The present research explored the content of Australian television and newspaper coverage of medical tourism, and the presentation of both medical tourism and its LMIC destinations. It revealed that this portrayal is in line with broader domestic media coverage of LMIC health, with its narrow medical, geographic and ethical foci, and emphases on Australian participants and commentators as the principal actors through whom the medical tourism phenomenon is understood. In addition the impression of medical tourism advanced to audiences is a quite specific one, of affluent customers for health-care making rational choices based on individual desire for particular services (low cost, ability to travel and being able to ‘feel good’) and appetite for risk (uncertainty). Within this consumer-focused frame, the patient experience and medical outcome are presented as being of equal importance, and any broader concerns are pushed aside. As medical tourism to LMICs is increasingly perceived as a viable health-care option for citizens of nations such as Australia, understanding its appeals to audiences will become more important.


a Countries that feature in news items used in preparing this paper are all identified as low- or middle-income countries, as defined by WHO [49].



Australian Health News Research Collaboration


In-vitro fertilisation


Joint Commission International


Low- and middle-income country.


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We thank Timothy Schlub for his advice in choosing and calculating the proportion of agreement statistic, Simon Holding for his meticulous collection of the television data, and Simon Chapman, John Connell and our two reviewers for helpful comments on earlier drafts of the paper.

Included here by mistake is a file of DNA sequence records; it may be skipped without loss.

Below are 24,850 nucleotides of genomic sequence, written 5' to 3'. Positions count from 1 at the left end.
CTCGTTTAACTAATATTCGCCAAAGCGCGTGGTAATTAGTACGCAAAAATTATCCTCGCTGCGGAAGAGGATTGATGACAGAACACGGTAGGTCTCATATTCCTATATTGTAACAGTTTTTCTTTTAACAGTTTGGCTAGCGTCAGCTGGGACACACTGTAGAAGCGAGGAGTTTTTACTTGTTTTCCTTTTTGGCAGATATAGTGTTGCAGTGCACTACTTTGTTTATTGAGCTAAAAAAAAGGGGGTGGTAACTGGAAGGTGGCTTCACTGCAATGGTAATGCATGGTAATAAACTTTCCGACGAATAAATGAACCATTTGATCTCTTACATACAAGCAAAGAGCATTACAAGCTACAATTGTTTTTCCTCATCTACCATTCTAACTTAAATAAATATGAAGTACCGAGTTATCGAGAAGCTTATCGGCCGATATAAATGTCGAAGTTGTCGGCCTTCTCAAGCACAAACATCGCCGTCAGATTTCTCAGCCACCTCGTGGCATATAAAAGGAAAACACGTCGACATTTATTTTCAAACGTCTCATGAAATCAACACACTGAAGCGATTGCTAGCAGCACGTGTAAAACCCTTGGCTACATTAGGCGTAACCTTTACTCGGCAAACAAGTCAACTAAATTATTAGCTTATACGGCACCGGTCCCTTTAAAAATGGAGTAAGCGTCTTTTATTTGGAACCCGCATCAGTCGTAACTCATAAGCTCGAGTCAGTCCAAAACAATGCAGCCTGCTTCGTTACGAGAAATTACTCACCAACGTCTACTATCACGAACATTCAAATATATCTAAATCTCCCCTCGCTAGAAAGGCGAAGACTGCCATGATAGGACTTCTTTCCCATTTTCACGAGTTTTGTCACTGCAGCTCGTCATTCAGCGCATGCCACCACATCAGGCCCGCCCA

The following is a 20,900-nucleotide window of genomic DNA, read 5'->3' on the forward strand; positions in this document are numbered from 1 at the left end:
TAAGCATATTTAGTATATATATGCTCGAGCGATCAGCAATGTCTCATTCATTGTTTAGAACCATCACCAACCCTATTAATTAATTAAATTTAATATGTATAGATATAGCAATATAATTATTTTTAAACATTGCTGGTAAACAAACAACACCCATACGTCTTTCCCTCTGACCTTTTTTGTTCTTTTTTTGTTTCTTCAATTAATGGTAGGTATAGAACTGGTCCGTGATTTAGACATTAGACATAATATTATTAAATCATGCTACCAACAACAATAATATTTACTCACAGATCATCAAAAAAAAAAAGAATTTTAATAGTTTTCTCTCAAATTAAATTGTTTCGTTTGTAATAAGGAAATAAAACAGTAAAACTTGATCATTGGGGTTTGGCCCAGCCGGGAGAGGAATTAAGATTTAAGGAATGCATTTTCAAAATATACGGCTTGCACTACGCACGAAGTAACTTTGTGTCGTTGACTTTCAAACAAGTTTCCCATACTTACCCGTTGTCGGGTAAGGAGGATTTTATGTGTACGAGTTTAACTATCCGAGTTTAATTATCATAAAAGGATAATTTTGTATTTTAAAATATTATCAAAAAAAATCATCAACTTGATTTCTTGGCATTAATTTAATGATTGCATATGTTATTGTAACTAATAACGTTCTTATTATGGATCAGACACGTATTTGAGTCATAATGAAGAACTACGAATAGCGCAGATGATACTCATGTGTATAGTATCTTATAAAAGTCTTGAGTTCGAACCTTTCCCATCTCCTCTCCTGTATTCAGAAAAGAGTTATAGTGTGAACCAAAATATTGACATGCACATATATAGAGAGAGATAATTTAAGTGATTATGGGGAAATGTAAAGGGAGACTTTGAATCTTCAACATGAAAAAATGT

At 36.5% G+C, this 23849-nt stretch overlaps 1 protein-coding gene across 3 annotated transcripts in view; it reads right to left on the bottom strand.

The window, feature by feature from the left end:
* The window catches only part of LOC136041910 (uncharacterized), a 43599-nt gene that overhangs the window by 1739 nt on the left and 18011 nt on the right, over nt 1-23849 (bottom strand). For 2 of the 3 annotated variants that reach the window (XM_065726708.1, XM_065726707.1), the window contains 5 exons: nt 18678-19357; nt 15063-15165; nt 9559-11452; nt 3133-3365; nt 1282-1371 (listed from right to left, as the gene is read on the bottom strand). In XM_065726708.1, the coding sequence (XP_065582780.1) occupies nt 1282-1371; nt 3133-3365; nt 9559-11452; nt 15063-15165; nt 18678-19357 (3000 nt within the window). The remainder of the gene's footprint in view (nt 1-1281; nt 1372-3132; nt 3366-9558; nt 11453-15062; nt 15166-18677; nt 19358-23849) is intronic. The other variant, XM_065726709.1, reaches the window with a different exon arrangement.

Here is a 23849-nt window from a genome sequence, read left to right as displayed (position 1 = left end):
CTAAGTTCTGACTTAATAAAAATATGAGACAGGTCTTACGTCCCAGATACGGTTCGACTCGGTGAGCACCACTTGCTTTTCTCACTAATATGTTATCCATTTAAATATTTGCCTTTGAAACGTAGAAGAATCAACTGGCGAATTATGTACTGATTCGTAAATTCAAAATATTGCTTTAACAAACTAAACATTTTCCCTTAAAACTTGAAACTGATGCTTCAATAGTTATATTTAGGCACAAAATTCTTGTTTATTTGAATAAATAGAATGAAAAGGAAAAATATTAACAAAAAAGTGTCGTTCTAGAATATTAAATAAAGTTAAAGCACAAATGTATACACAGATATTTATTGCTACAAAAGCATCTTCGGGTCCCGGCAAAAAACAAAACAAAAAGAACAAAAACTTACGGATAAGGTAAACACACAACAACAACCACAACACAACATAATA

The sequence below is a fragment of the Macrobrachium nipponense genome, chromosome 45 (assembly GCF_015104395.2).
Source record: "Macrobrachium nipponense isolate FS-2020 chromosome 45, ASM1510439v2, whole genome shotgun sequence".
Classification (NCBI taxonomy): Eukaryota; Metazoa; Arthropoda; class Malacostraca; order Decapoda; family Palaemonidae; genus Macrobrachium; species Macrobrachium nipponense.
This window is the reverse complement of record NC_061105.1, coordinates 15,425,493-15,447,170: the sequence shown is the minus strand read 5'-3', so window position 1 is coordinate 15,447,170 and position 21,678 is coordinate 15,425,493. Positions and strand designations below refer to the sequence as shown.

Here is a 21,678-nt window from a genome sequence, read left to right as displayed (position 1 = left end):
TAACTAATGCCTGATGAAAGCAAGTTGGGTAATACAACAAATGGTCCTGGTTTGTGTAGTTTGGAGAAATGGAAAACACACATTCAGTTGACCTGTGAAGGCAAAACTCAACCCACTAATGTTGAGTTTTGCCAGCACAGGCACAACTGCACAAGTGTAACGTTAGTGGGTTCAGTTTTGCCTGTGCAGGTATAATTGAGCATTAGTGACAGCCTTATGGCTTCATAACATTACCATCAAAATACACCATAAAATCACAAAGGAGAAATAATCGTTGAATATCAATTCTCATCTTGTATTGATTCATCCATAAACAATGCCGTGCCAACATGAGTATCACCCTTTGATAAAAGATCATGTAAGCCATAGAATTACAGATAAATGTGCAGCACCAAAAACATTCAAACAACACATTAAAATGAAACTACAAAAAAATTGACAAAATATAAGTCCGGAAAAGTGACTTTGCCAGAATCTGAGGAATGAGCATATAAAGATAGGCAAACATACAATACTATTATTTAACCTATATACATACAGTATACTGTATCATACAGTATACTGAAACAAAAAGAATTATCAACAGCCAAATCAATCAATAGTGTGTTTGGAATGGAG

MI and SS are employed by their respective Universities. This work was supported by a Capacity Building Grant from the National Health and Medical Research Council ( to the Australian Health News Research Collaboration (2009–2013) [571376]. The funders had no role in study design, data collection and analysis, decision to publish or preparation of the manuscript.

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Correspondence to Michelle Imison.

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The authors declare that they have no competing interests.

Authors’ contributions

MI designed the study, conducted the initial data analysis and coding, and calculated the proportion of agreement. MI and SS reviewed the coding, developed the content categories and wrote the paper. Both authors read and approved the final manuscript.

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Imison, M., Schweinsberg, S. Australian news media framing of medical tourism in low- and middle-income countries: a content review. BMC Public Health 13, 109 (2013).